There is a political impulse to "protect jobs." As industries become more efficient, this is difficult. For example, farm productivity keeps increasing, so that the number of people that can be fed per farmer rises. The economy needs fewer farmers, and people can be employed more productively in other occupations. However, this creates political pressure to "save the family farm." As a result, the United States and most European countries spend enormous amounts on subsidies to farmers. Most tariffs and other trade restrictions are motivated by political pressure to keep people working in industries where they are no longer are needed.

The Role of Government

Economists hold strong opinions about the proper role of government. They do not all agree, but in most cases economists want government to play a role that promotes growth. Some of the major issues include:

  1. Property rights.

    Owners of private property will tend to take actions to enhance its long-term value. They will save and invest for the future. They will adopt useful innovations. Private property can be threatened either by excessive government regulation or inadequate law enforcement. Government must be strong enough at defining and protecting property rights, without going overboard with complex and unnecessary regulations.

  2. Research and development.

    Pure scientific research tends to benefit a broad set of people. If the social benefits exceed the benefits to any one company, then research may be under-funded if it is left to the private sector. Moreover, if we rely on the private sector to undertake research, firms may want to keep the results out of the public domain. For these reasons, most economists favor government support for scientific research. However, they view market competition as better at sorting out the application of research to solving human problems. Thus, economists would propose that pure research be supported by the government, but applied research and development would best be done by the private sector. This raises the question of where to set the boundary. Economist Paul Romer says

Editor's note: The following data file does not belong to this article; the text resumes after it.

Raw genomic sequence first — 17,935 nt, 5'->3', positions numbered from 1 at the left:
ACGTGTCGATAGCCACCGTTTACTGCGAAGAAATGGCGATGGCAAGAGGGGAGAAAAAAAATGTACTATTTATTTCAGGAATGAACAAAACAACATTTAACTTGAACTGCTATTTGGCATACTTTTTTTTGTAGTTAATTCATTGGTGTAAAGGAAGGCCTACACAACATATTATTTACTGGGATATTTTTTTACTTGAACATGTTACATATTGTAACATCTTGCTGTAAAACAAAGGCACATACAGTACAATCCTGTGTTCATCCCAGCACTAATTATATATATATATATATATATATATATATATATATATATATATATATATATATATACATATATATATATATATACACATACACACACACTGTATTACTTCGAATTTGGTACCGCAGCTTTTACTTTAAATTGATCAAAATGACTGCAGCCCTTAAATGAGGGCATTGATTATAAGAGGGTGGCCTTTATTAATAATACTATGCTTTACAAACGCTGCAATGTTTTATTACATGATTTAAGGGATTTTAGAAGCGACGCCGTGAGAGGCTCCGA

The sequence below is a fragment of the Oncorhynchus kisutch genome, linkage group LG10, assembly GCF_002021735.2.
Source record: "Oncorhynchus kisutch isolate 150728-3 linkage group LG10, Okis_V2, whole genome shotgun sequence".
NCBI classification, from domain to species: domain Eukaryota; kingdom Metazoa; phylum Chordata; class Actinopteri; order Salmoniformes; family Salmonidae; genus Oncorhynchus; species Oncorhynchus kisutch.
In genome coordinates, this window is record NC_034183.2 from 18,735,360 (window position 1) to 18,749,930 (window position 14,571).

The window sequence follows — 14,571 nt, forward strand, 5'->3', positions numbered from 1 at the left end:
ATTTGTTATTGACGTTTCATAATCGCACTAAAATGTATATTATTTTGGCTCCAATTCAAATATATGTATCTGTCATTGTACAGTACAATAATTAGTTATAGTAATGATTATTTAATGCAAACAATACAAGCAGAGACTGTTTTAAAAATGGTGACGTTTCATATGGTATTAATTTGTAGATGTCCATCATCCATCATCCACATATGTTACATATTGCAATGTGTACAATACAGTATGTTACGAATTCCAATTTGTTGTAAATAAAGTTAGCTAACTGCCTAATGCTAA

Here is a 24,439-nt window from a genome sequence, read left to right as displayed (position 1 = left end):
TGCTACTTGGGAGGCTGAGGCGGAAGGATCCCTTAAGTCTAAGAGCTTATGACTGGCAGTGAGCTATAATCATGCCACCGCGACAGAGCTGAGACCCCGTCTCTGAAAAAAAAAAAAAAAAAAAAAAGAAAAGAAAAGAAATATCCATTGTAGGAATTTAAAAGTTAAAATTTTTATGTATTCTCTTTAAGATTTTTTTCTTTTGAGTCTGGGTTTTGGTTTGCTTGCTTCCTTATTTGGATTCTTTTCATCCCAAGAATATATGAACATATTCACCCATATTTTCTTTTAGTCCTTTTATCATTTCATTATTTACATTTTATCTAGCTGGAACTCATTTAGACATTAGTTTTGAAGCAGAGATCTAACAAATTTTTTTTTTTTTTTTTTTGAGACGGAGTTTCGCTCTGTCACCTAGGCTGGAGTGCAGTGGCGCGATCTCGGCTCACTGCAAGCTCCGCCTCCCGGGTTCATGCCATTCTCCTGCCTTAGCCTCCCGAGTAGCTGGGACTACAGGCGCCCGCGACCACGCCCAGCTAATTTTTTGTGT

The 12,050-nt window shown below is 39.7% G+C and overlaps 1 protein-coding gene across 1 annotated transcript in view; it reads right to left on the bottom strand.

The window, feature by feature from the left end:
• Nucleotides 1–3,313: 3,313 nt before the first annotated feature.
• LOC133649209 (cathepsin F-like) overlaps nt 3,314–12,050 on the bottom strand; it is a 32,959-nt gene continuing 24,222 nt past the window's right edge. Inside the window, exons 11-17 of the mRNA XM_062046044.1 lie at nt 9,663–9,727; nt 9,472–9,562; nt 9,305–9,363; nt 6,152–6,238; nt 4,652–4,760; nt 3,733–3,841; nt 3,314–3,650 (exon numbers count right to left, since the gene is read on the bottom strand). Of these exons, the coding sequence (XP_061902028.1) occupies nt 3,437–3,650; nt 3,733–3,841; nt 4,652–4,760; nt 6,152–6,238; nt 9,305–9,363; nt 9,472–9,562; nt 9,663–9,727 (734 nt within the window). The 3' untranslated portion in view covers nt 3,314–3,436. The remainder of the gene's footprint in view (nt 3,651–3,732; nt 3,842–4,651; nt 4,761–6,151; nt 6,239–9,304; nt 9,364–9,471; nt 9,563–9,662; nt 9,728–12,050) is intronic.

In the next century we’re going to be moving back and forth, experimenting with where to draw the line between institutions of science and institutions of the market.
  3. Education.

    Economists are convinced that education helps to promote growth. However, this does not mean that all economists support public schools. Many economists believe that the government should provide vouchers and let parents choose schools. This would make it easier for weaker schools to fail and encourage innovative improvements in education.

  4. Anti-trust policy

    A monopoly will tend to resist innovation. However, economists disagree about whether particular firms are harmful monopolists. There were prominent economists on both sides of the Microsoft anti-trust case, in which one of the key questions is whether or not Microsoft's actions will discourage innovation in the future.

    Some economists believe that it is impossible for a private company to maintain a monopoly by itself. From their point of view, monopolies are sustainable only to the extent that they are granted or protected by the government. If that is the case, then anti-trust policy does not have to be very aggressive.


Some political, economic, and social systems are more conducive to growth than others. To succeed, a system must reward education, work, and successful innovation. It must not insulate people and companies from their own mistakes and failures. In order to fail, a society must repress the natural desires of people to learn and to improve themselves.